"But," Dr. Prokai contrasts, "if somebody is looking to explore reciprocal IVF, where a same-sex female couple uses one person's eggs and the other person carries the embryo, then by definition we have to do IVF. Or, let's say we have a same-sex male couple who are going to be using an egg donor and then a gestational carrier. That's a lot of moving parts. I review the science of egg harvesting, freezing of eggs, fertilization, and then the gestational carrier portion."

Source: Getty Images

Modern medical science makes even more miracles possible, Dr. Prokai notes.

"When we have non-binary or transgender patients, that also involves a lot of technical aspects, often around hormone replacement therapy, or HRT," Dr. Prokai explains, "or gender affirming care that they're currently undergoing, and doing any modifications need to be made to that during the reproductive treatment that they're looking to explore. That can be hugely complicated."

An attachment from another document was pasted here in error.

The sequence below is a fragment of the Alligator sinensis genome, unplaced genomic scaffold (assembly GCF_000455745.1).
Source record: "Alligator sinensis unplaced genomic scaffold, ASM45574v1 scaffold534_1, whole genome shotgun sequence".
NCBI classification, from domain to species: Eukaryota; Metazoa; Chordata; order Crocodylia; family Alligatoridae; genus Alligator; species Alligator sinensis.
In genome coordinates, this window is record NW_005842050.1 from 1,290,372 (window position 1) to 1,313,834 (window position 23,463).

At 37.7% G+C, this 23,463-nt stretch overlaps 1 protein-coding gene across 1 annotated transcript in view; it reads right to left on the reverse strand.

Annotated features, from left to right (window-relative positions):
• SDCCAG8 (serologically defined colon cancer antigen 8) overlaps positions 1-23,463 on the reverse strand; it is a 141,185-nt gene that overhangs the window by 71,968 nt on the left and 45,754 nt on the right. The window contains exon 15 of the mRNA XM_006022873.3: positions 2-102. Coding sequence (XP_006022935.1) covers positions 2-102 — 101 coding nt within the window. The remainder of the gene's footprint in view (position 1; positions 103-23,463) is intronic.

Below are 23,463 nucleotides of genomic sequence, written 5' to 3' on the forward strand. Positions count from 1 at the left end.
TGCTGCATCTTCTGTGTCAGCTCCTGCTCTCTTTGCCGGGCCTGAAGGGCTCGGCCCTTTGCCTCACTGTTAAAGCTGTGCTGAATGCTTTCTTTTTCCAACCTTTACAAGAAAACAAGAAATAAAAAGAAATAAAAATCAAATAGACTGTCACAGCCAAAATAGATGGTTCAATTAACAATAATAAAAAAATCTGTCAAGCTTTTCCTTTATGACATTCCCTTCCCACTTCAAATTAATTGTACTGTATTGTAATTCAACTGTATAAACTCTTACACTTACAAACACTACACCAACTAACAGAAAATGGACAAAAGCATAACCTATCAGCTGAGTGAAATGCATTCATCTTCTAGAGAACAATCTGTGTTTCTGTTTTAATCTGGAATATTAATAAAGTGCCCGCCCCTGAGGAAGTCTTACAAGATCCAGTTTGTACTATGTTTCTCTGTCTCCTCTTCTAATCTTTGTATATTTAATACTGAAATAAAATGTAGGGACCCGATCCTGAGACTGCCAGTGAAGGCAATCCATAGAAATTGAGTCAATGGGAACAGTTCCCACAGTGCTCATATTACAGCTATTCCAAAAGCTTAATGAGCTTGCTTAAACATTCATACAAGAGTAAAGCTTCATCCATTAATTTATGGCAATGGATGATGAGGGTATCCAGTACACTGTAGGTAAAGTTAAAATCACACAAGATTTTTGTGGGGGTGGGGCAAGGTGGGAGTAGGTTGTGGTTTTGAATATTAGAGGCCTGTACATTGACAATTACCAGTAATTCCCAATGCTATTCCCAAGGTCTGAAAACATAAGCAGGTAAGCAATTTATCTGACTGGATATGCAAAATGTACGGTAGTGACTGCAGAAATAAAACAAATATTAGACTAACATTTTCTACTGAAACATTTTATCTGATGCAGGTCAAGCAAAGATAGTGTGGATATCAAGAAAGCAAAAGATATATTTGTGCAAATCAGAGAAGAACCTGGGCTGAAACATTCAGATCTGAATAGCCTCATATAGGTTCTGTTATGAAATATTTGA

No matter the specifics of the couple's plans and hopes, fine tuning the specifics of the process comes down to asking relevant questions, and then listening to the answers with an attentive, experienced, and knowledgeable ear.

But even before that first meeting with a provider like Dr. Prokai, patients at Aspire Fertility will find they are being respected and heard. It all starts with the initial intake forms every patient fills out.

The forms are "a work in progress," Dr. Prokai admits, "because when you have an electronic medical records system, it has a cisgender, heteronormative standard" in which the default options might revert to terms like "husband and wife, male and female. So, there are some bugs."